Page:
As NBA season nears, Thompson’s fate hangs in the balance

The NBA is almost back. Kobe is eating entire shot clocks for turn-around 17-footers in preseason games (actually happened). Stephen A. Smith is making headlines by expressing opinions. And Lebron James is preparing to lead the Cleveland Cavaliers in pursuit of a championship once again. As usual though, there is an intrigue-filled catch to King James’ title hopes.

This year, the question mark comes in the shape of Tristan Thompson’s unresolved contract dispute. Thompson became a restricted free agent after this past season, and spent most of the summer angling for a max-level deal with Cleveland, which would be for five years and worth roughly $94 million. Reportedly, the Cavs were thinking more in the range of five years and $80 million. The two sides went back and forth until the deadline at the eve of training camp, when Thompson could have signed the one-year qualifying offer, worth $6.8 million, and become an unrestricted free agent at the end of this season. 

However, the deadline came and went without Thompson putting pen to paper, so now the two sides are left with only a long-term deal as an option at this point, with Thompson literally unable to participate in team activities until he is under contract. So we wait, with this shaking out a couple of ways. 

The first, obviously, is one side or the other caving and agreeing to the terms the other wants. But even with Thompson’s side coming down to a three-year, $53 million deal, but a shorter deal at the max level is not what the Cavs are interested in. Teams get value out of max contracts when the player has a year or two left so they can work a trade, so a shorter deal with the same cap hit isn’t exactly appealing to them. So until one side makes an offer that the other is willing to talk about, we will likely be witnessing something we don’t often get the chance to see in the NBA — a holdout.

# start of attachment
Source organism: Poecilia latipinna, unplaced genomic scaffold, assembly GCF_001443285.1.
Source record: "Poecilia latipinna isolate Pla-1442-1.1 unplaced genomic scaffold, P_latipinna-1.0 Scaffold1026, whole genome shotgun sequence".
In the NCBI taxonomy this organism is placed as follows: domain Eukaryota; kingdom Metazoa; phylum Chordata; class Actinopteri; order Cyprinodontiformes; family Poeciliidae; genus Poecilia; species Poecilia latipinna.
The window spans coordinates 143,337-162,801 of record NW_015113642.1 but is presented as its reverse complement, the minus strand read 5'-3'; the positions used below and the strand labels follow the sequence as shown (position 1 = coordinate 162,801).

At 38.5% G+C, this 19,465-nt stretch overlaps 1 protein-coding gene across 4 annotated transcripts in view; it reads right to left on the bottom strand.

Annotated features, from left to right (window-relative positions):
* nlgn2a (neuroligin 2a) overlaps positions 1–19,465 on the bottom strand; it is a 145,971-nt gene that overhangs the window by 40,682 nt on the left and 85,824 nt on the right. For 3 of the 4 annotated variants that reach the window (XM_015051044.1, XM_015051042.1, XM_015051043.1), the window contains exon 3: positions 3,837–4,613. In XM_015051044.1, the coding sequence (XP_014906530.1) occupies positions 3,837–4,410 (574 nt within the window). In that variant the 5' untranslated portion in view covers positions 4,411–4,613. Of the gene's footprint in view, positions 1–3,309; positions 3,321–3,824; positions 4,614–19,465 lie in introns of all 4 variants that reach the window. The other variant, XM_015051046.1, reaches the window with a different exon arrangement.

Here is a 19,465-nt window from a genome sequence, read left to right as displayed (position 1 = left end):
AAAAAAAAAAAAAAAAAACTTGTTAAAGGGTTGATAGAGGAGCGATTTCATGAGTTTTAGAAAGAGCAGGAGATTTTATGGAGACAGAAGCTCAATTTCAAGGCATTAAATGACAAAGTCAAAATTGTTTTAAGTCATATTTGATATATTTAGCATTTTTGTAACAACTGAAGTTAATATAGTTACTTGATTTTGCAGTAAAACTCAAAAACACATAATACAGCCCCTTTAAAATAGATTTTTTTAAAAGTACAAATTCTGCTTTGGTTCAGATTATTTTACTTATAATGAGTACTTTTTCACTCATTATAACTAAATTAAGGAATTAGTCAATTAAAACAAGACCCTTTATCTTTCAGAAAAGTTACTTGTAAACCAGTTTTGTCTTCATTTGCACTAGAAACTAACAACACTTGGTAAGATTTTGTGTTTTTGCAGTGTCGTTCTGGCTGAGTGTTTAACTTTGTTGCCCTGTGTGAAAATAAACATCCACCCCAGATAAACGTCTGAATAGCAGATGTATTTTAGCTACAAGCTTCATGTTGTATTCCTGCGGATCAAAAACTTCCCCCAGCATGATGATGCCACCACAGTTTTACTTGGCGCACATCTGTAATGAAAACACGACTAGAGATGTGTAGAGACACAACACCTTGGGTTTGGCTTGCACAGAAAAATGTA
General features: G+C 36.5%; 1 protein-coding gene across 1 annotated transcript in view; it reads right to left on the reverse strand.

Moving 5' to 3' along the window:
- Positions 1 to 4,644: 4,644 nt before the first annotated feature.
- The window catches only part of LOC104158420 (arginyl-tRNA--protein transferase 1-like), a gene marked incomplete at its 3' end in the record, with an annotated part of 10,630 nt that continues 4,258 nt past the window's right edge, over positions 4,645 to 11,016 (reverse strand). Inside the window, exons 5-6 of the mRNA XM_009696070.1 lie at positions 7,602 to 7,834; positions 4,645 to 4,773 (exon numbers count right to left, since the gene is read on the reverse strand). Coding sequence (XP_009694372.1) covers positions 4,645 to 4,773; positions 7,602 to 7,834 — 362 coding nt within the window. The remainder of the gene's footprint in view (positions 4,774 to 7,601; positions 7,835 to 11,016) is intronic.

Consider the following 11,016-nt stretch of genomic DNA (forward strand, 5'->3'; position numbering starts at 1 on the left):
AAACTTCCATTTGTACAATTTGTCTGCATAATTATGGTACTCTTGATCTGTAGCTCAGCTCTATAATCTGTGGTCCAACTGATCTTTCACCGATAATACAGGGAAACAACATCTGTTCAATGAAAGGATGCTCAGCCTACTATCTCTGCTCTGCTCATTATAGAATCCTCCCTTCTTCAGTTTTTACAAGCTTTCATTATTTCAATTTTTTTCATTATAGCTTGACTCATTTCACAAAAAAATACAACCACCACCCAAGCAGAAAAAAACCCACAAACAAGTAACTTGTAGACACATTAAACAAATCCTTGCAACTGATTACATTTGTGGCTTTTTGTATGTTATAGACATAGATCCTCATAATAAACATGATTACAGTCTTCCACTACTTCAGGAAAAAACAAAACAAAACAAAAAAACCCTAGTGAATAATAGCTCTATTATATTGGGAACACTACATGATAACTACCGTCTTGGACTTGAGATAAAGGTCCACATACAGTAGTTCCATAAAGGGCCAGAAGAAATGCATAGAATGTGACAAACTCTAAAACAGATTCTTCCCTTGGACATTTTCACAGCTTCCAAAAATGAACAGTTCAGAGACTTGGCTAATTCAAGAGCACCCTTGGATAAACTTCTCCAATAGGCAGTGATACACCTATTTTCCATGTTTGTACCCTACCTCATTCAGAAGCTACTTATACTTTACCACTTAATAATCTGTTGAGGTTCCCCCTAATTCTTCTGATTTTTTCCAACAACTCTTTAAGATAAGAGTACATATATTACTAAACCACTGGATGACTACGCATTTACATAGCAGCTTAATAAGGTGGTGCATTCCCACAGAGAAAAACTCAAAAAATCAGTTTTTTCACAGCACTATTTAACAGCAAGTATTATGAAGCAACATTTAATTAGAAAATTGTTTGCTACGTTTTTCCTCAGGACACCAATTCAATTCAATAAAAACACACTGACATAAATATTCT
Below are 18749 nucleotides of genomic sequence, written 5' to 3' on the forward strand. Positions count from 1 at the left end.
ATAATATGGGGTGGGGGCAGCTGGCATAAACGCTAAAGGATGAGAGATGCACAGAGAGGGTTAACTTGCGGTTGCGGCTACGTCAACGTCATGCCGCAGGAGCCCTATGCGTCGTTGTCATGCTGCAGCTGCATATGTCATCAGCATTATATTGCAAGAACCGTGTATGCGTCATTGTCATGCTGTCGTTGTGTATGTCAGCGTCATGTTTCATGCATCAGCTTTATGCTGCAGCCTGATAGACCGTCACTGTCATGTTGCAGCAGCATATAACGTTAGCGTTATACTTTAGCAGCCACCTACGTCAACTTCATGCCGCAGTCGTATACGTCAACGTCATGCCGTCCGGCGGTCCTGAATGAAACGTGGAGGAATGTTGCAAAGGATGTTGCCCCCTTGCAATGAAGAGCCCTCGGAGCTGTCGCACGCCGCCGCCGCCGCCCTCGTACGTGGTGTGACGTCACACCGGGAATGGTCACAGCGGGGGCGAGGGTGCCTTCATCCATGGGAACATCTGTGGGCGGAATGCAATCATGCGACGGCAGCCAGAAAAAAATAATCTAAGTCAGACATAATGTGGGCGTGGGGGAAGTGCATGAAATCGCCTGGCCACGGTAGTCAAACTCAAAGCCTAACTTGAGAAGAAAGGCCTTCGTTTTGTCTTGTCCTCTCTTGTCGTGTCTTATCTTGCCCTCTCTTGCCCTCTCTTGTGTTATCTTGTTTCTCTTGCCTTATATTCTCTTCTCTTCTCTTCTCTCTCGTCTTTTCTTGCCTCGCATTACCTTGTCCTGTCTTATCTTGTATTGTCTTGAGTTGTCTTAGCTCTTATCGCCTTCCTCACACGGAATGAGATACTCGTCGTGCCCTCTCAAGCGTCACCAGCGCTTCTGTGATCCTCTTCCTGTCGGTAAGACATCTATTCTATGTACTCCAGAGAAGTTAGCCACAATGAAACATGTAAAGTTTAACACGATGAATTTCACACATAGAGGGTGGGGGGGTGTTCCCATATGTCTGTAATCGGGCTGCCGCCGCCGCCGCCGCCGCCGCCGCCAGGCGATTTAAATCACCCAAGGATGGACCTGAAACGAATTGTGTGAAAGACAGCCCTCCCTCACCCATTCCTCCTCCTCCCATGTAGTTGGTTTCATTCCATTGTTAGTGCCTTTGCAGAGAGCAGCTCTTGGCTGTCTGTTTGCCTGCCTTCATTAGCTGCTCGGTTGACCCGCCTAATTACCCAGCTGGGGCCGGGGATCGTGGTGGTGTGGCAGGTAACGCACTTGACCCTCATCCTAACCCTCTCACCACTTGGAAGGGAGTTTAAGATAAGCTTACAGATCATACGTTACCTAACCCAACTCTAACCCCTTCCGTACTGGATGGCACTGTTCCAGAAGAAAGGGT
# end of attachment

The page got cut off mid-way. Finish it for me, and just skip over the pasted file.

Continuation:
The precedent for a holdout is there, with Anderson Varejao sitting out 21 games in 2007 before the Cavs opened up the checkbook for him, and I wouldn’t be surprised if they did the same thing in this situation. Thompson is an athletic big who is an active defender, particularly skilled at stopping pick-and-rolls. And he can rebound the ever-loving crap out of the ball. His combination of skills make him a solid front-court fit with either Kevin Love or Timofey Mosgov. 

Lebron has called the situation a distraction in recent days, and called out the Cavs organization to “Get it done!” Clearly James sees Thompson’s value, and you know the idea of keeping Lebron happy is on the organization’s mind 24/7. I think the two sides will come to a deal by December at the absolute latest, and I wouldn’t rule out an 11th hour deal right before the season starts either. The Cavs need Thompson and Thompson wants to play. And if they never come to terms and he sits out the entire season, the Cavs can extend another qualifying offer on June 31 of 2016, and the whole dance starts over. And I can think of about 80 million reasons why Thompson wouldn’t want to push it that far.